United States of America, Plaintiff-appellee, v. Raul Garcia-escobar, Defendant-appellant, 39 F.3d 1189 (9th Cir. 1994)Annotate this Case
Argued and Submitted Sept. 12, 1994. Decided Nov. 1, 1994
Before: FEINBERG,* SCHROEDER and KOZINSKI, Circuit Judges.
1. Admission of Garcia-Escobar's confession did not violate due process, the privilege against self-incrimination, or his right to counsel. The district court believed Agent Reynoso's testimony that he read Garcia-Escobar the classic Miranda litany in Spanish from DEA form 13A, GER 216, and that Garcia-Escobar said he understood his rights and was willing to make a statement, GER 245-47, 329. The court also believed Reynoso's testimony that he did not promise freedom to Garcia-Escobar, but only told him that the agents and prosecutor might be able to help him if he cooperated. GER 247-48, 330. After observing Garcia-Escobar and hearing testimony, the court found that he had the capacity to understand his rights, and that he freely chose to discuss some things with the agents while withholding others. GER 245-47. None of these findings was clearly erroneous. See United States v. Wolf, 813 F.2d 970, 975 (9th Cir. 1987) (deference to district court's factual findings is especially warranted when critical evidence is testimonial). These findings, moreover, are sufficient to establish that the waiver of his Miranda rights was voluntary, knowing and intelligent, and that his subsequent confession was voluntary. See Collazo v. Estelle, 940 F.2d 411, 415-16 (9th Cir. 1991) (en banc); United States v. Leon-Guerrero, 847 F.2d 1363, 1366 (9th Cir. 1988) (suggestion that prosecutors or agents might reward cooperative defendant doesn't overbear his will sufficiently to make a subsequent confession involuntary).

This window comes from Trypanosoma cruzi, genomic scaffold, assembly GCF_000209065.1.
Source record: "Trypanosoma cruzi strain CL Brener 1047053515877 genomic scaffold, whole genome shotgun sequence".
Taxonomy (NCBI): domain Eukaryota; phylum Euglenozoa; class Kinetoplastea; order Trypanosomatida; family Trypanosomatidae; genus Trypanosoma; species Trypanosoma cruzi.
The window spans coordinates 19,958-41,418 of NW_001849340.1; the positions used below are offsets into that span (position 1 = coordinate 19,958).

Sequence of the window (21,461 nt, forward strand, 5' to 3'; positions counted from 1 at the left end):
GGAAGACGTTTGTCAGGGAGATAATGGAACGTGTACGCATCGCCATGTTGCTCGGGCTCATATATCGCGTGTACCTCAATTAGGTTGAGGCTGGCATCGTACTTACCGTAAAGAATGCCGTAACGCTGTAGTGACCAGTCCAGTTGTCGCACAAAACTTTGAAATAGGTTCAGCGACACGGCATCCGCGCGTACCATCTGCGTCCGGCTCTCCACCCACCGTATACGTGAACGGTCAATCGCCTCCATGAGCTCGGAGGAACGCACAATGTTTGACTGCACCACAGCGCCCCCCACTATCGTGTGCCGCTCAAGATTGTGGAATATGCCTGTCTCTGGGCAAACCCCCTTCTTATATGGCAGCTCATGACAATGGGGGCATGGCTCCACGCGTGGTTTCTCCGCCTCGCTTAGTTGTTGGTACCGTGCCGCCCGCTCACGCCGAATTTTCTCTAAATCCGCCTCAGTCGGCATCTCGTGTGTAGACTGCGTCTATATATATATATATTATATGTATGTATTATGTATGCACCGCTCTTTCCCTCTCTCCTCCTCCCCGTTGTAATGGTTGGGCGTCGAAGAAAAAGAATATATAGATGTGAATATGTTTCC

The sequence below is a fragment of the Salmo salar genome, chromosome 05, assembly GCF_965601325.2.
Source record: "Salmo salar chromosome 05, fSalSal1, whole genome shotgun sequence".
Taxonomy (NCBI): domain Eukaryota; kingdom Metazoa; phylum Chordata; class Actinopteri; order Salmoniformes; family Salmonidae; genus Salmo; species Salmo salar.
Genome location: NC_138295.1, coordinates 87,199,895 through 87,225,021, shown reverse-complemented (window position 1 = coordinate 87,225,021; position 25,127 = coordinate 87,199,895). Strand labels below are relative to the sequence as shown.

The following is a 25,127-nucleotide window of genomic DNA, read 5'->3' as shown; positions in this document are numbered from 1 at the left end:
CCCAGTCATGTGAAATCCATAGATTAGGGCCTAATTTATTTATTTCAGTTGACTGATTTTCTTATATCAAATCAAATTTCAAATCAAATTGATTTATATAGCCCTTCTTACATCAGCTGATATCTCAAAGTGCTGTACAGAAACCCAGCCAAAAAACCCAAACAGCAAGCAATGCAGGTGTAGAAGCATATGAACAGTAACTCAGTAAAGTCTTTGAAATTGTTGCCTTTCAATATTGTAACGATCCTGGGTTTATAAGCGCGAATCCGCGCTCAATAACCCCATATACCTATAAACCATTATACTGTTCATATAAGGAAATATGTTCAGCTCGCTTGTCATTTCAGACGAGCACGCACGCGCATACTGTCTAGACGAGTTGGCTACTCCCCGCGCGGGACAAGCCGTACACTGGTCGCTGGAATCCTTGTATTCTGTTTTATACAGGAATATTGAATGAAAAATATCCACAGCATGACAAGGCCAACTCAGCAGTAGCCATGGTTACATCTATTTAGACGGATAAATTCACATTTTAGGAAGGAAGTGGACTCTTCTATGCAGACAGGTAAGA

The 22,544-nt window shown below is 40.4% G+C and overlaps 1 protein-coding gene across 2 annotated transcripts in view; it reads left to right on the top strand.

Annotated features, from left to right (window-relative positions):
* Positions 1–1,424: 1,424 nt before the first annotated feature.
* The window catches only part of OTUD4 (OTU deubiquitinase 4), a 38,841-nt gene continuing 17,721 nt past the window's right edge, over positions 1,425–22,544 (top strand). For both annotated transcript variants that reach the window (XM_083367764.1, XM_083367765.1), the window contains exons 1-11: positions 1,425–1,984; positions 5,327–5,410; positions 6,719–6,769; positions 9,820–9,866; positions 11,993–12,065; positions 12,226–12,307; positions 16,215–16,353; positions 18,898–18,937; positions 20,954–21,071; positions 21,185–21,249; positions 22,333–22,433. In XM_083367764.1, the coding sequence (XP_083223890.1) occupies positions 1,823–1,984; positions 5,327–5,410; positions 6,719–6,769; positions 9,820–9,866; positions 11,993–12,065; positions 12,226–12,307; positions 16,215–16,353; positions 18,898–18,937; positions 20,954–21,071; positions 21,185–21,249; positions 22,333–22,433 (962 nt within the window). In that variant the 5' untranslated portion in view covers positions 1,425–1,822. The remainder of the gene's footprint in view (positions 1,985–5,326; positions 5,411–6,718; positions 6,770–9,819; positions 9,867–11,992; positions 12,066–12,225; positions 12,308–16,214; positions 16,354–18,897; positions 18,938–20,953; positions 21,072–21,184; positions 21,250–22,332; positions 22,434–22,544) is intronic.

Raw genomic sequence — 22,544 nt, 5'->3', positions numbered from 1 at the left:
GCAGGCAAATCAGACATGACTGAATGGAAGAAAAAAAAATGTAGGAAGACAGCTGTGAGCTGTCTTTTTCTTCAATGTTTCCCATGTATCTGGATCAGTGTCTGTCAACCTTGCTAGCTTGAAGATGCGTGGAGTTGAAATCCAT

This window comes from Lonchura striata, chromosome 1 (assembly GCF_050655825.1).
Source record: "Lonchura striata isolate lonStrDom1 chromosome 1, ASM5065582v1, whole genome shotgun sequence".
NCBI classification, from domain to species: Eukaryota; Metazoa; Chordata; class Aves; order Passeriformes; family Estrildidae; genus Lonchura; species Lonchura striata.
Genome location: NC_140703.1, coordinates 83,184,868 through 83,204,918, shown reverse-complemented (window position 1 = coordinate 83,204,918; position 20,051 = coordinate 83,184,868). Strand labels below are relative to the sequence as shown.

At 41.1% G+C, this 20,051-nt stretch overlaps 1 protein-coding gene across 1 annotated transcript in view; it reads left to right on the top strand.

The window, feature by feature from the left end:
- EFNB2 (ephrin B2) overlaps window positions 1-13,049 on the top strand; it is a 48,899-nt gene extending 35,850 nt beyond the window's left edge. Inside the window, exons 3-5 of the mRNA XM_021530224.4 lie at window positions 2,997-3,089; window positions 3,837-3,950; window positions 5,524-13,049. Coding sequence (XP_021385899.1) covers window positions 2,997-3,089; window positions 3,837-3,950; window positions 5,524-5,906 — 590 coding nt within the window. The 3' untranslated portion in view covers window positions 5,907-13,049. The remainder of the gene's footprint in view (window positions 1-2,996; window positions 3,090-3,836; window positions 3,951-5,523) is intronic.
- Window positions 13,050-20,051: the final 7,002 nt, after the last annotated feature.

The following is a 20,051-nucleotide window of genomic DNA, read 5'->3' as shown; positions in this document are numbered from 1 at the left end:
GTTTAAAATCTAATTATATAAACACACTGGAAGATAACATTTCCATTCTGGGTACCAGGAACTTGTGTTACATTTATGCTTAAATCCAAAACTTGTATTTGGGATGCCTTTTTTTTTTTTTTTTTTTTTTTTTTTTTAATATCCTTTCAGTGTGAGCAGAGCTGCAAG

2. The district court didn't abuse its discretion in denying Garcia-Escobar's motion for disclosure of the confidential informant's date of birth. The court weighed Garcia-Escobar's interest in obtaining the information against the public interest in keeping it confidential, and reached a reasonable conclusion. See GER 183-93; United States v. Cutler, 806 F.2d 933, 935 (9th Cir. 1986).